ST. GEORGE — For Utah Foster Care foster father of the year Abraham Barlow of Hildale, being a father is all about maintaining strong relationships.
“In every culture anywhere, a person needs that parental relationship with both a mother figure and a father figure,” Barlow said. “And whether it’s biological, it doesn’t matter. Love the children. Love them all. Just get attached.”
Barlow has plenty of experience developing relationships both as a foster father and as a biological parent with his wife Ellie.
The couple was at the Utah Foster Care office last week to get a gift basket, actually, a gift bucket from Home Depot- with treats and gift cards.
Diane Callister, southwest retention specialist for Utah Foster Care, was on hand to make the presentation to the Barlows.
Five biological kids weren’t enough for the energetic couple. They love parenting so much that they open their home to children who need a family.
So while the award is technically for foster father of the year, in the case of the Barlows, it’s more like foster couple of the year.
“For me personally, it goes way back to when I was even 10 years old,” Barlow said. “It’s always been my dream, it’s what I want to do, living the dream, being a dad. And so we’ve had five of our own, and just wanted to give that same home to others.”
Starting from a young age, Barlow had a good example to learn from in his own father.
“I’m very close to my dad. My dad has just been great. I had a very wonderful childhood,” Barlow said. “I did need to recognize some areas where dad seemed to be a little rough, but looking back, it’s just, I love my dad so very much.”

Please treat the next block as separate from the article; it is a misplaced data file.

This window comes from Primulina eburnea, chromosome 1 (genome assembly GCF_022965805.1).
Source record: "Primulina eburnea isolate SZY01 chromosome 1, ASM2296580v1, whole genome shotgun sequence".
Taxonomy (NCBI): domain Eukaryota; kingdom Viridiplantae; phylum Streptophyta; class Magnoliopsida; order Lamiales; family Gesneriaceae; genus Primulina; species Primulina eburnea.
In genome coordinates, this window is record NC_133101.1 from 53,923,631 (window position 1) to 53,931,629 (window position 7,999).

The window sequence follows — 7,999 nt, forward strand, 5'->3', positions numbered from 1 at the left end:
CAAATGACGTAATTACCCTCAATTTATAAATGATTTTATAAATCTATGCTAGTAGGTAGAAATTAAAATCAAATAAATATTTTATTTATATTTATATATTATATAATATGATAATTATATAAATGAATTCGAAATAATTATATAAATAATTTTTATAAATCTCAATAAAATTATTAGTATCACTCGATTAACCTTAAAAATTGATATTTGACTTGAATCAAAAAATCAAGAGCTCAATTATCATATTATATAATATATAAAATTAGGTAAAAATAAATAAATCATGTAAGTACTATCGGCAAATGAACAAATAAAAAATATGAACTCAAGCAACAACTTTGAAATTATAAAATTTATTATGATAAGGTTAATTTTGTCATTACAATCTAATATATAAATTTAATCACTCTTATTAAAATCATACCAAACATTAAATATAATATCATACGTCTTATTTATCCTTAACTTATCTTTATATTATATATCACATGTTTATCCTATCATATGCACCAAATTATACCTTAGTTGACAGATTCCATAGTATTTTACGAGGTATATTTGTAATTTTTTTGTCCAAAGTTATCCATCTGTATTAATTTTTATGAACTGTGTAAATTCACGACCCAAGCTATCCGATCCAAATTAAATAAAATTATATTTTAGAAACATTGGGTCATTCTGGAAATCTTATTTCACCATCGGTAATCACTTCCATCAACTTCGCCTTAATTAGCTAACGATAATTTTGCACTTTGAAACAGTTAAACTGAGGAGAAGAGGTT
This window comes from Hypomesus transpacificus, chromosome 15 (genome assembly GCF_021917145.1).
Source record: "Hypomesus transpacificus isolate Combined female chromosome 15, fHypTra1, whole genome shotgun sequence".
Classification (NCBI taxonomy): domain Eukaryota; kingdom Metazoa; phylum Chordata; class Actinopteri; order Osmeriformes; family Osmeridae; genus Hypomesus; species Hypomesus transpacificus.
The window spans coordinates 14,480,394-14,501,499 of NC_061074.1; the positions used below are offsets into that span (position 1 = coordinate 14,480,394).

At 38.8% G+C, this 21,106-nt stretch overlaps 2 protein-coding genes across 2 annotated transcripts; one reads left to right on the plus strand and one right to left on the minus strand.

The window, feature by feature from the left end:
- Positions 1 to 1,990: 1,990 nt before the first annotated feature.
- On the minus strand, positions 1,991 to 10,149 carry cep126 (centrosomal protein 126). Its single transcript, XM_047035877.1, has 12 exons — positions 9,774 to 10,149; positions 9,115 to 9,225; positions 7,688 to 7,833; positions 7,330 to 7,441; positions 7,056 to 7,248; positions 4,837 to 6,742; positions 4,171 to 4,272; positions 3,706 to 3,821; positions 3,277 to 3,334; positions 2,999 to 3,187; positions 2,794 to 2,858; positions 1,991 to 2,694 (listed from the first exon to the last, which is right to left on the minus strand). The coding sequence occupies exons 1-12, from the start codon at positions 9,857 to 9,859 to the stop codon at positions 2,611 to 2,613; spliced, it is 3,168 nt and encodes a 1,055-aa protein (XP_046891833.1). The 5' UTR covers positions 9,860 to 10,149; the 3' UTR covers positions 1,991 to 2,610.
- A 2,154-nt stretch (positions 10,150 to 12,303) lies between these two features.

His father defined family differently than others and led a lifestyle reflective of that choice. Barlow grew up in a home with three moms and 39 siblings.
“He’s had a really good example with his dad and his moms, it’s really neat to see that,” Ellie said.
Barlow learned from his father that there are many different kinds of families, and love-based relationships should exist for everyone.
“Although I love every single one of them, that’s not my lifestyle,” Barlow said. “But seeing and knowing those relationships, that is really what life is about. And I didn’t see that it had to be someone that was a blood relation to form those relationships, so fostering was perfect for me.”
According to statistics provided to St. George News by Utah Foster Care, in Utah there are some 2,500 children in foster care at any given time and 1,200 licensed foster/adoptive families.
Children in foster care often have special needs due to neglect, abuse or separation. In Utah, most foster children are in foster care for about 12 months.
Two-thirds of the children who enter foster care return to live with their birth parents or other relatives.
Reuniting foster children with their biological parents and families is the overall goal of foster care, and it is considered a tremendous success story when it happens.
The Barlows just recently experienced the conflicting feelings that come when such a success story occurs.
Sunshine, a foster child the Barlows welcomed to their home shortly after she was born, reunited with her biological family about an hour before their interview with St. George News.
“It’s a very bittersweet experience, so to speak,” Abraham said. “It’s hard to do. It’s hard to say goodbye to a child that has been with us since she was born.”
Sunshine had special needs and providing for her reminded Barlow of why he’s a foster father.
“Some of those times when you see her and you’re holding her and you know she’s helpless in herself, and she can’t provide for herself,” Barlow said. “I have to give that to her and it was my joy to give it to her, and that’s how it was, for me, heartwarming.”
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